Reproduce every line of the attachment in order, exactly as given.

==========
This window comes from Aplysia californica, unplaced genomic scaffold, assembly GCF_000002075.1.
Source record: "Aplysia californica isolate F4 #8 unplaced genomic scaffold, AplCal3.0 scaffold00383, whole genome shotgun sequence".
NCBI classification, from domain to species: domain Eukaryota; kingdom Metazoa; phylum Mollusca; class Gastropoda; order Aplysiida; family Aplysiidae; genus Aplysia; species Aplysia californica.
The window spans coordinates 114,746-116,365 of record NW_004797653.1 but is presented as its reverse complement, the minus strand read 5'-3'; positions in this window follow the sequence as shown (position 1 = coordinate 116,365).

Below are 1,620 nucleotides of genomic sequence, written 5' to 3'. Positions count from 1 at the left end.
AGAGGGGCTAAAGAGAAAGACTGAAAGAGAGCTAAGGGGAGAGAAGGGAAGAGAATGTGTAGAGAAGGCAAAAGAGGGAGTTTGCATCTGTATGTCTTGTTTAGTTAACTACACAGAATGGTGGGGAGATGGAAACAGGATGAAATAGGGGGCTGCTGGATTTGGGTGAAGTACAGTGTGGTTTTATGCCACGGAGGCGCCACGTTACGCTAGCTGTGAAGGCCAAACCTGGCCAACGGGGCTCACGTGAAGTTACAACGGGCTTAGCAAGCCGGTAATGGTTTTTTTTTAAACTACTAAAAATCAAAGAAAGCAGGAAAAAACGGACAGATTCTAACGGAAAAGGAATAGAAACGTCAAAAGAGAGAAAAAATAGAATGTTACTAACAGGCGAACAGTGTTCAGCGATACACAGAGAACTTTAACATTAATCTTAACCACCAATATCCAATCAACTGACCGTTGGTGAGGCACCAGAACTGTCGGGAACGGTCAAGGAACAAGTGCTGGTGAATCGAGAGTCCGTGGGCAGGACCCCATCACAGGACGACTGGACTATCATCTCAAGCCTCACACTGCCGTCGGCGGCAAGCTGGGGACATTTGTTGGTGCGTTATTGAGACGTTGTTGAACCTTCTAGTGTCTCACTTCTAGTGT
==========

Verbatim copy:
This window comes from Aplysia californica, unplaced genomic scaffold, assembly GCF_000002075.1.
Source record: "Aplysia californica isolate F4 #8 unplaced genomic scaffold, AplCal3.0 scaffold00383, whole genome shotgun sequence".
NCBI classification, from domain to species: domain Eukaryota; kingdom Metazoa; phylum Mollusca; class Gastropoda; order Aplysiida; family Aplysiidae; genus Aplysia; species Aplysia californica.
The window spans coordinates 114,746-116,365 of record NW_004797653.1 but is presented as its reverse complement, the minus strand read 5'-3'; positions in this window follow the sequence as shown (position 1 = coordinate 116,365).

Below are 1,620 nucleotides of genomic sequence, written 5' to 3'. Positions count from 1 at the left end.
AGAGGGGCTAAAGAGAAAGACTGAAAGAGAGCTAAGGGGAGAGAAGGGAAGAGAATGTGTAGAGAAGGCAAAAGAGGGAGTTTGCATCTGTATGTCTTGTTTAGTTAACTACACAGAATGGTGGGGAGATGGAAACAGGATGAAATAGGGGGCTGCTGGATTTGGGTGAAGTACAGTGTGGTTTTATGCCACGGAGGCGCCACGTTACGCTAGCTGTGAAGGCCAAACCTGGCCAACGGGGCTCACGTGAAGTTACAACGGGCTTAGCAAGCCGGTAATGGTTTTTTTTTAAACTACTAAAAATCAAAGAAAGCAGGAAAAAACGGACAGATTCTAACGGAAAAGGAATAGAAACGTCAAAAGAGAGAAAAAATAGAATGTTACTAACAGGCGAACAGTGTTCAGCGATACACAGAGAACTTTAACATTAATCTTAACCACCAATATCCAATCAACTGACCGTTGGTGAGGCACCAGAACTGTCGGGAACGGTCAAGGAACAAGTGCTGGTGAATCGAGAGTCCGTGGGCAGGACCCCATCACAGGACGACTGGACTATCATCTCAAGCCTCACACTGCCGTCGGCGGCAAGCTGGGGACATTTGTTGGTGCGTTATTGAGACGTTGTTGAACCTTCTAGTGTCTCACTTCTAGTGT